I feel like things are under control. This has been a big challenge, but it has been good. We've been at it for over 6 weeks now, and actually Cub has been off gluten for over 10 weeks now, with the exception of one week between the 4-week trial and beginning this new commitment. We are actually seeing less seizures per day for him lately, but as to the cause of that, I do not know. I am also happy to say that I actually had to look at the calendar to see how long we've been at it. At first, it was a day-by-day thing, and I could tell you EXACTLY how many days we'd been at it, as well as how many we had left! :)

This brings me to the original subject at hand--"Gluten-Free Thanksgiving"! I've been cookin' up a storm today, and I am SO excited at the things I've learned and by God's grace can do:

Mixed Berry pie with gluten-free crust, using white rice flour and potato starch

Our new basic bread (from brown rice, sorghum, quinoa, and tapioca flours,) cut up and drying out to be made into wild rice stuffing (!)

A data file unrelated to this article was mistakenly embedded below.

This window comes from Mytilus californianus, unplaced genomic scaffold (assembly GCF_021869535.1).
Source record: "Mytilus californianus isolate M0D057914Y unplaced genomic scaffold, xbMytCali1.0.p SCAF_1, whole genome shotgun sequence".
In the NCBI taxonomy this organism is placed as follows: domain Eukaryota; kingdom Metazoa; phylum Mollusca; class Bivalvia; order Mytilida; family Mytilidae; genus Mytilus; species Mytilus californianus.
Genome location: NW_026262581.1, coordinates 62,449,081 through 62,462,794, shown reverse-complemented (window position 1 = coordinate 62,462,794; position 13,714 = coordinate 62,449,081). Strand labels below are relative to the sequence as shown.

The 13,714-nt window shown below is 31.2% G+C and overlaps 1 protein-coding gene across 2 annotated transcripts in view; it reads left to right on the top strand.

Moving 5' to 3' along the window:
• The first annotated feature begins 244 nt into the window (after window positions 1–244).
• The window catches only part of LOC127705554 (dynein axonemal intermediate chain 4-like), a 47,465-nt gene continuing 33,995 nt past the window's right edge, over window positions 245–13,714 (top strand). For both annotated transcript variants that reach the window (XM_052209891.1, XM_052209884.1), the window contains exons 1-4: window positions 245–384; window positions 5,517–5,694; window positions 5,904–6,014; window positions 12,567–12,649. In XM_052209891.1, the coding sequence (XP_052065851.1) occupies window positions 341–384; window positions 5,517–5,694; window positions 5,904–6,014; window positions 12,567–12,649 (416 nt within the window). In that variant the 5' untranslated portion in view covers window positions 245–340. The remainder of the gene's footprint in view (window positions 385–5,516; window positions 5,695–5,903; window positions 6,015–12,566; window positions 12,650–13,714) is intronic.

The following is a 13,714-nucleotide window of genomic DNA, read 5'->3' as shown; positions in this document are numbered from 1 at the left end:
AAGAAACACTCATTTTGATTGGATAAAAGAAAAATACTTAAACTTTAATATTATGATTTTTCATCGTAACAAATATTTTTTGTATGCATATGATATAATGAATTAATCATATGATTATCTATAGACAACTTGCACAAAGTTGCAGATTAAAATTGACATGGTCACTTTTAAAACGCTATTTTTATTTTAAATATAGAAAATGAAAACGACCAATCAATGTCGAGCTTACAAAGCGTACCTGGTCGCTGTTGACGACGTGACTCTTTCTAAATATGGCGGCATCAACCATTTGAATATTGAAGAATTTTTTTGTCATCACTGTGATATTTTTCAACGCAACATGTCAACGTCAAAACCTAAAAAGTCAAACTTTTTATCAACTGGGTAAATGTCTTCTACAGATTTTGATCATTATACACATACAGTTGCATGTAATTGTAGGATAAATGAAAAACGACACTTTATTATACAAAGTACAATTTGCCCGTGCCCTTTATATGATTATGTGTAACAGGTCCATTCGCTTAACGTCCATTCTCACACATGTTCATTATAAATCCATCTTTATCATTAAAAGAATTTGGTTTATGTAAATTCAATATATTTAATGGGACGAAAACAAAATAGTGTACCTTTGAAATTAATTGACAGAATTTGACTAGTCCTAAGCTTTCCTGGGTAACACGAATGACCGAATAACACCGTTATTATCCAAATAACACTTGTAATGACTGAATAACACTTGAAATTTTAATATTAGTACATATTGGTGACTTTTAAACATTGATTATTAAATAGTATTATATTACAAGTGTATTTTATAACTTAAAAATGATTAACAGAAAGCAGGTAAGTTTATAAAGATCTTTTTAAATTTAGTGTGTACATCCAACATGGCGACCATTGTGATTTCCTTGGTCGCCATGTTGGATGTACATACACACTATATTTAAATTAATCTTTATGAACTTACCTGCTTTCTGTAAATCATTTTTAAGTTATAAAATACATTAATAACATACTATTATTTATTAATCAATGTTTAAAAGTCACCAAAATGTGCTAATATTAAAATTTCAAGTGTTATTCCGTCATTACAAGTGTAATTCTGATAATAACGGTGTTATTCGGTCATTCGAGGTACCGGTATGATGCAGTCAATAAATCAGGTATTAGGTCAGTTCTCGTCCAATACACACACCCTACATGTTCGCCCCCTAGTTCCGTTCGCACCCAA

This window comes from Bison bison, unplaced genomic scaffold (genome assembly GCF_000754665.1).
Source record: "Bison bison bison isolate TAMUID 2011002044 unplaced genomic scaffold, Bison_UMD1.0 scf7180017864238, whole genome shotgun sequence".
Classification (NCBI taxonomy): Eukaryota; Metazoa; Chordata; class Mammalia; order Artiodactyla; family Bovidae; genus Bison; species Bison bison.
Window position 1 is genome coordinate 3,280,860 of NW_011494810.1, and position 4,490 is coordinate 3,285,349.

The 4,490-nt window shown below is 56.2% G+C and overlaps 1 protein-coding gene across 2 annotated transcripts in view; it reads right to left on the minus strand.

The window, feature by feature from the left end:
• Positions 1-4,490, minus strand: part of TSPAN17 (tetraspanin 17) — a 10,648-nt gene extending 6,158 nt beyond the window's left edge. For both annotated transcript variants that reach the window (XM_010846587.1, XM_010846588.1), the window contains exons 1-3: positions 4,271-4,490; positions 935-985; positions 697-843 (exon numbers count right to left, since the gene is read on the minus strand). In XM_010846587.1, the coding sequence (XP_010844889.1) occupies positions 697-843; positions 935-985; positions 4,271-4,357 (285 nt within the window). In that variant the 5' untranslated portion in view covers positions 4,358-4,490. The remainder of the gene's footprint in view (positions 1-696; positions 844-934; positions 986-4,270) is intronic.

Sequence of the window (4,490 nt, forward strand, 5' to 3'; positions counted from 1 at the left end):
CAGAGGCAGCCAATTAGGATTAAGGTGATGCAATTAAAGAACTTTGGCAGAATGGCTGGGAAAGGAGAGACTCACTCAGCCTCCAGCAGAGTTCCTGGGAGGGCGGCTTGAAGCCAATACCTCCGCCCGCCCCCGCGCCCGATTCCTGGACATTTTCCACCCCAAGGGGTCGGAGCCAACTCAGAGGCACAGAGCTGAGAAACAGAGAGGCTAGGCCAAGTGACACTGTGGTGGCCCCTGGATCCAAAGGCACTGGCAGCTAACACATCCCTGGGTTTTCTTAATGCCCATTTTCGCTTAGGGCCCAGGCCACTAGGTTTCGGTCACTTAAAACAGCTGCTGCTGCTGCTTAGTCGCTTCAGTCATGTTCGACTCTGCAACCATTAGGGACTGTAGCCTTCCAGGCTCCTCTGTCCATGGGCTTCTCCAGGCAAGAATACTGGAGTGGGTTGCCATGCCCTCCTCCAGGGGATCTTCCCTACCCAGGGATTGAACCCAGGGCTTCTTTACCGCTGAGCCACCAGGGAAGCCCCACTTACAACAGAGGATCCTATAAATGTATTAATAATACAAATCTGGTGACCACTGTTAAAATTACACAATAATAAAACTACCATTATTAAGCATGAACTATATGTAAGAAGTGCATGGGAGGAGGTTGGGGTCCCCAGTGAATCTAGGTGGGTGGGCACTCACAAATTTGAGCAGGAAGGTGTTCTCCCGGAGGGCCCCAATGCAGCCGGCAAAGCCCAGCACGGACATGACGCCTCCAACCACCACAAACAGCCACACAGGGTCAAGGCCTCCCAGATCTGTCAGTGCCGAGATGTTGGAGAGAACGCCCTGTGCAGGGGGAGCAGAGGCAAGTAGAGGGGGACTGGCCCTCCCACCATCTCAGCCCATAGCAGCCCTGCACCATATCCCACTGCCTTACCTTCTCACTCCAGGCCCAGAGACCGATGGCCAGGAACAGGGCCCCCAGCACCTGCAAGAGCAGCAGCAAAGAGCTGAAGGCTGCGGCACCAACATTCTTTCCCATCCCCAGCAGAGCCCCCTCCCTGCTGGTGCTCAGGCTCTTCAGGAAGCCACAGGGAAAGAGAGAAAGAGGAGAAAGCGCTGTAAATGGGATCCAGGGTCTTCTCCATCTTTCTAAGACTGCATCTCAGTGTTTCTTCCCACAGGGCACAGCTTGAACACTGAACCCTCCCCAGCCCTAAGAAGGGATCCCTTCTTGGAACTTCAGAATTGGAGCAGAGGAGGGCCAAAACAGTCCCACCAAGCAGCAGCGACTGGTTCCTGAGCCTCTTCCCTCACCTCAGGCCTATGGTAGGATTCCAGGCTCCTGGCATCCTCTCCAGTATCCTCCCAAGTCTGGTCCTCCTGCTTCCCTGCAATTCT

Cut-out sugar cookies, made from brown and white rice, potato, and tapioca flours, and waiting for icing and sprinkles

Our basic, YUMMY muffins, made with quinoa, sorghum, and tapioca flours + grated carrots

I love that so many new and healthful grains have been added into our diet. Instead of wheat, kamut, and spelt, we are enjoying quinoa, sorghum, teff, tapioca, millet, and others. Do I miss wheat?


Do I hope our family can go back to eating wheat in the future?


Do I sometimes wish desperately after a long day that we could just pick up a Papa Murphy's pizza and relax while it's baking?


But for now, this is what we need to do for our son's health. It's a small trade if it helps him, and, I think we're all the better for it.

If any of you are interested in these recipes, I'm happy to post them. But for now, peace out.